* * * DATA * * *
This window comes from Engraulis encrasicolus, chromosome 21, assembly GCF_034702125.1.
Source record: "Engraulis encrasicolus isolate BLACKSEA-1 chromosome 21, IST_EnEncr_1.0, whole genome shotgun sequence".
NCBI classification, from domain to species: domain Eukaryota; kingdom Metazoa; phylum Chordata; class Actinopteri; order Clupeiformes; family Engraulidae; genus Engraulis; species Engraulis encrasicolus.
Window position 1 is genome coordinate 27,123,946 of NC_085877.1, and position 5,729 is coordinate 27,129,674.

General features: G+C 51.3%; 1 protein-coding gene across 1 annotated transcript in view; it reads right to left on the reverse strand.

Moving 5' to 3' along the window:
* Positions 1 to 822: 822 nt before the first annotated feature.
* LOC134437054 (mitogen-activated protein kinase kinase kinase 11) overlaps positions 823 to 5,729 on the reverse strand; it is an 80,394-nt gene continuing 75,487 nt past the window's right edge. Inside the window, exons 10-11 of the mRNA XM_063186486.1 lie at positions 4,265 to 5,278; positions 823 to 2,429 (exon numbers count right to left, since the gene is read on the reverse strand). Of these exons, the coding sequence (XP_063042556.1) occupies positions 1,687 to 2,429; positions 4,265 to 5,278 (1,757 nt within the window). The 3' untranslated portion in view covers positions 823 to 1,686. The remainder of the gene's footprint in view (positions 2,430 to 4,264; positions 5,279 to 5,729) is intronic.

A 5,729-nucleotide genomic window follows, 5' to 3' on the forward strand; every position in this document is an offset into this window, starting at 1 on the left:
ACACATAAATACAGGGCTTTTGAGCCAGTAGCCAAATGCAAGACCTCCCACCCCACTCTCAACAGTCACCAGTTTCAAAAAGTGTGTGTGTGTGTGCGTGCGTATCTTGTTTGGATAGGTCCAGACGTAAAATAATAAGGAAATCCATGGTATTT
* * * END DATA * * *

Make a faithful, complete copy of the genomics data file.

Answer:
This window comes from Engraulis encrasicolus, chromosome 21, assembly GCF_034702125.1.
Source record: "Engraulis encrasicolus isolate BLACKSEA-1 chromosome 21, IST_EnEncr_1.0, whole genome shotgun sequence".
NCBI classification, from domain to species: domain Eukaryota; kingdom Metazoa; phylum Chordata; class Actinopteri; order Clupeiformes; family Engraulidae; genus Engraulis; species Engraulis encrasicolus.
Window position 1 is genome coordinate 27,123,946 of NC_085877.1, and position 5,729 is coordinate 27,129,674.

General features: G+C 51.3%; 1 protein-coding gene across 1 annotated transcript in view; it reads right to left on the reverse strand.

Moving 5' to 3' along the window:
* Positions 1 to 822: 822 nt before the first annotated feature.
* LOC134437054 (mitogen-activated protein kinase kinase kinase 11) overlaps positions 823 to 5,729 on the reverse strand; it is an 80,394-nt gene continuing 75,487 nt past the window's right edge. Inside the window, exons 10-11 of the mRNA XM_063186486.1 lie at positions 4,265 to 5,278; positions 823 to 2,429 (exon numbers count right to left, since the gene is read on the reverse strand). Of these exons, the coding sequence (XP_063042556.1) occupies positions 1,687 to 2,429; positions 4,265 to 5,278 (1,757 nt within the window). The 3' untranslated portion in view covers positions 823 to 1,686. The remainder of the gene's footprint in view (positions 2,430 to 4,264; positions 5,279 to 5,729) is intronic.

A 5,729-nucleotide genomic window follows, 5' to 3' on the forward strand; every position in this document is an offset into this window, starting at 1 on the left:
ACACATAAATACAGGGCTTTTGAGCCAGTAGCCAAATGCAAGACCTCCCACCCCACTCTCAACAGTCACCAGTTTCAAAAAGTGTGTGTGTGTGTGCGTGCGTATCTTGTTTGGATAGGTCCAGACGTAAAATAATAAGGAAATCCATGGTATTT